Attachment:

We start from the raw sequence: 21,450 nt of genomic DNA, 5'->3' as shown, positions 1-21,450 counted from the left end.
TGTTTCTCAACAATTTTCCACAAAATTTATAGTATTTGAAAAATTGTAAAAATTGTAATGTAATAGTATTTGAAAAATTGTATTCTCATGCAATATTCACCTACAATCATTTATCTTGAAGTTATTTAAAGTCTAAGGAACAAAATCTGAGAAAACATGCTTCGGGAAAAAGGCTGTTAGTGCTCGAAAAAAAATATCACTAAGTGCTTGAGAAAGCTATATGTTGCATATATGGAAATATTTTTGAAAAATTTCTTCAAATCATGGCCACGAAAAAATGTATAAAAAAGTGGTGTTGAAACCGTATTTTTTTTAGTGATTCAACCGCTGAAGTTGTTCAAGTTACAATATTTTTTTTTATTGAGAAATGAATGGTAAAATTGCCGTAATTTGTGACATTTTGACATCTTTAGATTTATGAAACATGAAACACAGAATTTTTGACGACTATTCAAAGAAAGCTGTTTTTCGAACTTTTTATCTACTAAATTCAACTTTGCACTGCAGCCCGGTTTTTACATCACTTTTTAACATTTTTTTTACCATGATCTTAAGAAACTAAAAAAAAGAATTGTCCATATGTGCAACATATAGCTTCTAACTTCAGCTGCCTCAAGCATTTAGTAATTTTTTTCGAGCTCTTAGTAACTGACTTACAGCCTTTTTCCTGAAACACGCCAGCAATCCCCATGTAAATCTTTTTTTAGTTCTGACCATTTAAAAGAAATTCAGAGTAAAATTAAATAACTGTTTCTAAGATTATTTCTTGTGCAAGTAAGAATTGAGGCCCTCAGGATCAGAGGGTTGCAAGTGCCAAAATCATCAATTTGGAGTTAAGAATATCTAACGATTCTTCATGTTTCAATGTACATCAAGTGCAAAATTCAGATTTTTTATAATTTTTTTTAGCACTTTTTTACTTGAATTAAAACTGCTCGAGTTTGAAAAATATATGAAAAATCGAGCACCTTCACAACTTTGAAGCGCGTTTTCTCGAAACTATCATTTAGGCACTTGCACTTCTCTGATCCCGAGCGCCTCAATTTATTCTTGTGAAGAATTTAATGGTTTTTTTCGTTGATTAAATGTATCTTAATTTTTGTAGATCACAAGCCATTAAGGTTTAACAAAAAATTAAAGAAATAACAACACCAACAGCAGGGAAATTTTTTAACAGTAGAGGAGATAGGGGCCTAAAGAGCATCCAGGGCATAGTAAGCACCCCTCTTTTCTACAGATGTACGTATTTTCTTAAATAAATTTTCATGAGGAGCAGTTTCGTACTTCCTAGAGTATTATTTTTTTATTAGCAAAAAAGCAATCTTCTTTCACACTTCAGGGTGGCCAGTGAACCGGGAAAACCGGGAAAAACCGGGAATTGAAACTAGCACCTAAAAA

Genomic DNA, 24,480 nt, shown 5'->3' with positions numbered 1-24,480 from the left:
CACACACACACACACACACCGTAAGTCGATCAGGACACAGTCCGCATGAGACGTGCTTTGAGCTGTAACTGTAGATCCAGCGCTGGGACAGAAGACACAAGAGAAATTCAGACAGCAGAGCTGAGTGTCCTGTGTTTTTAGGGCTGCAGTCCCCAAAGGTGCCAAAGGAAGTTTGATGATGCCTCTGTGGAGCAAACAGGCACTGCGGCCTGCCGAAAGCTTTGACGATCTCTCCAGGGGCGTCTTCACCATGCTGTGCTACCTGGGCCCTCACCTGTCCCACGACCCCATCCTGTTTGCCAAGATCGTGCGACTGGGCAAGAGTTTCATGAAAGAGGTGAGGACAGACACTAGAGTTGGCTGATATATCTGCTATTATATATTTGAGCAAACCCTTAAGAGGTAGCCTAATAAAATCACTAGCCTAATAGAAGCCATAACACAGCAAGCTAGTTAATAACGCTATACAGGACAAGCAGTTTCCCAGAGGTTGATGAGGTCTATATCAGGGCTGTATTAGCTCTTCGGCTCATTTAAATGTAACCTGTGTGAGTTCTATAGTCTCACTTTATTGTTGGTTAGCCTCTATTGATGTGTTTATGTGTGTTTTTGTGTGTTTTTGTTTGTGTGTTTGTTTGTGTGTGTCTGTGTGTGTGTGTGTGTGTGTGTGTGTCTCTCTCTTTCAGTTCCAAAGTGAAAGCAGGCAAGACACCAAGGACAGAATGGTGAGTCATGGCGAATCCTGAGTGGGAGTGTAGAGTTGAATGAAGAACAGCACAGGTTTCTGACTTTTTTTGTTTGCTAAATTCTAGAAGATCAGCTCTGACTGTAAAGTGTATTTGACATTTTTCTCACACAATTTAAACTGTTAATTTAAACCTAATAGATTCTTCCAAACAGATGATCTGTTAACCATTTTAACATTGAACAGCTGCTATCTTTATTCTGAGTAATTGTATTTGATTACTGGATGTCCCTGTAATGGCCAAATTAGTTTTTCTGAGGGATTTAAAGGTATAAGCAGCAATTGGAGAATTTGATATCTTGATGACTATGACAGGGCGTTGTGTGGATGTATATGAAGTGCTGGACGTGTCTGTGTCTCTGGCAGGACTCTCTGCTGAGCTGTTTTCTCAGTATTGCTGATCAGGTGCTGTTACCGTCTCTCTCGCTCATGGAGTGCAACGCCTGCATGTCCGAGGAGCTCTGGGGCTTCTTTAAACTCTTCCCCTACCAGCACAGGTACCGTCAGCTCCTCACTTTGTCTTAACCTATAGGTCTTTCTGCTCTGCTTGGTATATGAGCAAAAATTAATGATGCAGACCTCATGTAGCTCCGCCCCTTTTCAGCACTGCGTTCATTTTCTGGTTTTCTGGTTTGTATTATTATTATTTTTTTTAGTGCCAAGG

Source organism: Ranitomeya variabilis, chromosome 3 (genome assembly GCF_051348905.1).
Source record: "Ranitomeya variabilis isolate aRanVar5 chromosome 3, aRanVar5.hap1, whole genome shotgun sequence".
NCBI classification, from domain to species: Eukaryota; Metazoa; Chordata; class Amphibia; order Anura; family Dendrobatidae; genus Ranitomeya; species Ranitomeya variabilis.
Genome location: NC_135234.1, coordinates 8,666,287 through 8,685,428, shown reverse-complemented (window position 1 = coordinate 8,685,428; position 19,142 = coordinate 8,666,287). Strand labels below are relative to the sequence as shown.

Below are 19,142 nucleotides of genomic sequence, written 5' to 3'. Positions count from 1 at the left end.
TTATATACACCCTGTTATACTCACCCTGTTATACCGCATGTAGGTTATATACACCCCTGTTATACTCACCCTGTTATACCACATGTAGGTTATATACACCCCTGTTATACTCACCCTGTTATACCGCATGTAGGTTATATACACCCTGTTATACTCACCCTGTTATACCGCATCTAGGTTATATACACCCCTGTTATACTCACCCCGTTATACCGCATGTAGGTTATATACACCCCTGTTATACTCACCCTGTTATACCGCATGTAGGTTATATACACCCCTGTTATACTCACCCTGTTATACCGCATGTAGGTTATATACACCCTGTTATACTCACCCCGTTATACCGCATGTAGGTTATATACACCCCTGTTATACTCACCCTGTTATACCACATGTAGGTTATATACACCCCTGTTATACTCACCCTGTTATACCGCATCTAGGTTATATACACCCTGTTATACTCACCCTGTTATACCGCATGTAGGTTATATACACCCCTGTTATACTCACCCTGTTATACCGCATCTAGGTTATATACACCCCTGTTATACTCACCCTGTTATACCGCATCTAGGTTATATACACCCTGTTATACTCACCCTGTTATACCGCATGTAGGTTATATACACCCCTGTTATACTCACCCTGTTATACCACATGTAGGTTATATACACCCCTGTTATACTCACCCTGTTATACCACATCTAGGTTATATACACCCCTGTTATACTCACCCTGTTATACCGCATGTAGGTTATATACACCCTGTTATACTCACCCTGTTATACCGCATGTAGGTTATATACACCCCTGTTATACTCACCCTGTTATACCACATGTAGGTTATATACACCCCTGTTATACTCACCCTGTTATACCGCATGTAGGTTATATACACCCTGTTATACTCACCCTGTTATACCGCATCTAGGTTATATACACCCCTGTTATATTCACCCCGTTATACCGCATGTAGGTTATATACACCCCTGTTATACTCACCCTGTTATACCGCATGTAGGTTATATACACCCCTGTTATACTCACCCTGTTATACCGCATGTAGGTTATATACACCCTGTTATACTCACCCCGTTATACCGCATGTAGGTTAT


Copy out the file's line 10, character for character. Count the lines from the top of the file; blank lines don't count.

TTATATACACCCTGTTATACTCACCCTGTTATACCGCATGTAGGTTATATACACCCCTGTTATACTCACCCTGTTATACCACATGTAGGTTATATACACCCCTGTTATACTCACCCTGTTATACCGCATGTAGGTTATATACACCCTGTTATACTCACCCTGTTATACCGCATCTAGGTTATATACACCCCTGTTATACTCACCCCGTTATACCGCATGTAGGTTATATACACCCCTGTTATACTCACCCTGTTATACCGCATGTAGGTTATATACACCCCTGTTATACTCACCCTGTTATACCGCATGTAGGTTATATACACCCTGTTATACTCACCCCGTTATACCGCATGTAGGTTATATACACCCCTGTTATACTCACCCTGTTATACCACATGTAGGTTATATACACCCCTGTTATACTCACCCTGTTATACCGCATCTAGGTTATATACACCCTGTTATACTCACCCTGTTATACCGCATGTAGGTTATATACACCCCTGTTATACTCACCCTGTTATACCGCATCTAGGTTATATACACCCCTGTTATACTCACCCTGTTATACCGCATCTAGGTTATATACACCCTGTTATACTCACCCTGTTATACCGCATGTAGGTTATATACACCCCTGTTATACTCACCCTGTTATACCACATGTAGGTTATATACACCCCTGTTATACTCACCCTGTTATACCACATCTAGGTTATATACACCCCTGTTATACTCACCCTGTTATACCGCATGTAGGTTATATACACCCTGTTATACTCACCCTGTTATACCGCATGTAGGTTATATACACCCCTGTTATACTCACCCTGTTATACCACATGTAGGTTATATACACCCCTGTTATACTCACCCTGTTATACCGCATGTAGGTTATATACACCCTGTTATACTCACCCTGTTATACCGCATCTAGGTTATATACACCCCTGTTATATTCACCCCGTTATACCGCATGTAGGTTATATACACCCCTGTTATACTCACCCTGTTATACCGCATGTAGGTTATATACACCCCTGTTATACTCACCCTGTTATACCGCATGTAGGTTATATACACCCTGTTATACTCACCCCGTTATACCGCATGTAGGTTAT